The Clovis Crossfire club soccer team arrived safely back in the Central Valley this past weekend after several members of the team were stranded in hotels amid a record-breaking snowstorm in Texas.
The Crossfire competed in the GA National Showcase in Round Rock, Texas from Feb. 12 – 14, where both the ‘02/03 and ‘04 division teams (based on birth year) played in freezing conditions.
Erik Farfan, head coach of the ‘04 team, did not travel to Texas, but warned his team of the forecasted weather before the showcase.
“I sent a team text to the girls saying to pack some extra warm stuff,” Farfan said. “Lo and behold, I didn’t think it would be to the extent that it ended up being.”
Playing on that Friday and Saturday, Crossfire battled two opponents: the one on the field and the elements.
“It was hard to warm up, because how do you warm up when it’s 20 degrees outside?,” said Crossfire player Bella Cruz.
The majority of the ‘02/03 team and a few members of the ‘04 team left Texas as soon as word came out on Feb. 13 that their final matches were canceled due to weather – yet at least 10 players’ families, as well as two coaches, were stuck in Texas hotels until the following Wednesday.
“This will be an experience none of these families and players will ever forget,” said ‘02/03 Crossfire head coach John Clarke.
Leaving the snowstorm proved to be an endeavor for Clarke, assistant coach Erik Hernandez and the remaining girls on the team. Hernandez flew out of Texas on Saturday, but the plane’s turbulence while navigating the storm led to an unenjoyable flying experience.
“I was sound asleep and all of sudden we hit that turbulence. I woke up and I was scared because I thought we’re crashing,” Hernandez said. “You should’ve seen me. I held on to the seat in front of me.”
It took a while for Crossfire player Kaydence Garcia to fly out of Texas as well. She missed a flight out of San Antonio, and her second flight took longer than normal to reach California due to challenging travel conditions.
Cruz was stuck in Denver after her connecting flight was canceled due to snow on the tarmac. The airline supplied Cruz and her family with food vouchers and a hotel room for the night.
“It was almost the same as Texas. Everyone wanted food. Everyone was hungry. There were people who wanted a room. Everyone was kind of going crazy because they had missed their flight,” Cruz said.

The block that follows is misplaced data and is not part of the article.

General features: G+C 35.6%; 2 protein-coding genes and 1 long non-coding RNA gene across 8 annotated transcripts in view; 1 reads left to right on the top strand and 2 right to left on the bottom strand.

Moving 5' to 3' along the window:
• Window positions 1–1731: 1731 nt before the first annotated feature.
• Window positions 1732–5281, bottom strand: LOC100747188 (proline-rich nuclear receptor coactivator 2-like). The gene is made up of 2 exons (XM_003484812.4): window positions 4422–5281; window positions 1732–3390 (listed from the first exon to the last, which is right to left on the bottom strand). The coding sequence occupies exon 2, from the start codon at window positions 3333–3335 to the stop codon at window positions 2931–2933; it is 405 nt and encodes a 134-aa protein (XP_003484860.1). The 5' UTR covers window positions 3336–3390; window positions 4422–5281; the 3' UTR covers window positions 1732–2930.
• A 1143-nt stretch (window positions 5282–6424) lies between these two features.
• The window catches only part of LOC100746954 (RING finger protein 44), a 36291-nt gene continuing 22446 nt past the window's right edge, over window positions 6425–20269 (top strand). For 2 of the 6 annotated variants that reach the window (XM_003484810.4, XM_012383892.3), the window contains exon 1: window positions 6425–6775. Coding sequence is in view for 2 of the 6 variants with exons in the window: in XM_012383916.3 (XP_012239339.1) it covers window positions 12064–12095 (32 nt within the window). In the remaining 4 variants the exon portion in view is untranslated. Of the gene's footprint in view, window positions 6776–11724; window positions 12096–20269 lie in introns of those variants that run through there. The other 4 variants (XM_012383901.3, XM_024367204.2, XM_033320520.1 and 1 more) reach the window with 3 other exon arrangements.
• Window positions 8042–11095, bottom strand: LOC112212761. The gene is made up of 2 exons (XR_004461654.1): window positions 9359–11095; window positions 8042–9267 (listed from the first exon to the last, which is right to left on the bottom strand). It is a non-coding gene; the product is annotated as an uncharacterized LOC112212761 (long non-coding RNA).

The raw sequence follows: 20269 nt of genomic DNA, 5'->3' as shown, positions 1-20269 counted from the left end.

Whether it was through the air or on the road, transportation was nearly impossible in the Texas winter storm. That didn’t stop David Wheeler from driving his daughter Alyssa and seven others from Round Rock to Houston, where the last available flight was located.
“It was very icy and it was a three hour drive but it took like five hours,” said Mia Mirelez, a passenger on the ride. “We passed at least five car accidents on the way there.”
Almost everyone in the van to Houston made the last flight leaving on Feb. 14.
Everyone except Rylie Chaney and her family.
Chaney’s flight on Sunday was canceled, as well as her makeup flight on Monday. Chaney and her mother stayed at a Houston hotel Sunday evening when the power in their room went out overnight.
The hotel lobby still had power, allowing Chaney to charge her phone and finish her schoolwork there until about 2:30 Monday afternoon when the entire hotel’s power shut off.
“We kind of were freaking out, because we didn’t know what to do,” Chaney said. “There was another hotel in the same parking lot complex so we walked over there to charge our phones. I remember that night, my mom and I slept in a million layers because it was freezing cold in the hotel.”
To complicate matters further, Farfan struggled to make contact with Chaney or her mother during the week, as both had their phones turned off to preserve their battery.
“I called a couple times and [Chaney’s] mom’s phone went directly to voicemail and then Rylie’s did too,” Farfan said. “I was like, ‘Oh gosh I just wish they would answer.’”
Chaney and her mother left Houston on Wednesday. Once they arrived in Los Angeles, their first stop was In-N-Out. It had been days since their last hot meal.
“We know we were thinking about them here at home,” Farfan said. “I was in particular, and I’m just thankful that everybody was safe.”